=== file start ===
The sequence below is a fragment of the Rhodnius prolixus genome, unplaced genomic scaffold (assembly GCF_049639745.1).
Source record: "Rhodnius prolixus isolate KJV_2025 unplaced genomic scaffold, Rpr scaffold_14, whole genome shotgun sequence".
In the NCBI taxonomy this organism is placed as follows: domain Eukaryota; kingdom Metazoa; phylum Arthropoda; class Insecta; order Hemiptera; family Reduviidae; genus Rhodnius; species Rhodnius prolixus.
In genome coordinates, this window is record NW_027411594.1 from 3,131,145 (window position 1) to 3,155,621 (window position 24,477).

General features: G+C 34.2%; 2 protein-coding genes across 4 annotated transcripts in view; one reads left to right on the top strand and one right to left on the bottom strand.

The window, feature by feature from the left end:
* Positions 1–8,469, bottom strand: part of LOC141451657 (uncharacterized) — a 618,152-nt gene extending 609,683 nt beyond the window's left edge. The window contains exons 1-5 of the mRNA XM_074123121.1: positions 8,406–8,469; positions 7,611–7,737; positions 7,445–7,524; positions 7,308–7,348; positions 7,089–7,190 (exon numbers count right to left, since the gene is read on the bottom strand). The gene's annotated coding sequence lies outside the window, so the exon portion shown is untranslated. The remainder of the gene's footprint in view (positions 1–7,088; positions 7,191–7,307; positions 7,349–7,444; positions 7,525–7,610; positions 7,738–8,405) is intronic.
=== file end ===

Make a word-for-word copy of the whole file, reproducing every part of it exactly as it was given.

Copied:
The sequence below is a fragment of the Rhodnius prolixus genome, unplaced genomic scaffold (assembly GCF_049639745.1).
Source record: "Rhodnius prolixus isolate KJV_2025 unplaced genomic scaffold, Rpr scaffold_14, whole genome shotgun sequence".
In the NCBI taxonomy this organism is placed as follows: domain Eukaryota; kingdom Metazoa; phylum Arthropoda; class Insecta; order Hemiptera; family Reduviidae; genus Rhodnius; species Rhodnius prolixus.
In genome coordinates, this window is record NW_027411594.1 from 3,131,145 (window position 1) to 3,155,621 (window position 24,477).

General features: G+C 34.2%; 2 protein-coding genes across 4 annotated transcripts in view; one reads left to right on the top strand and one right to left on the bottom strand.

The window, feature by feature from the left end:
* Positions 1–8,469, bottom strand: part of LOC141451657 (uncharacterized) — a 618,152-nt gene extending 609,683 nt beyond the window's left edge. The window contains exons 1-5 of the mRNA XM_074123121.1: positions 8,406–8,469; positions 7,611–7,737; positions 7,445–7,524; positions 7,308–7,348; positions 7,089–7,190 (exon numbers count right to left, since the gene is read on the bottom strand). The gene's annotated coding sequence lies outside the window, so the exon portion shown is untranslated. The remainder of the gene's footprint in view (positions 1–7,088; positions 7,191–7,307; positions 7,349–7,444; positions 7,525–7,610; positions 7,738–8,405) is intronic.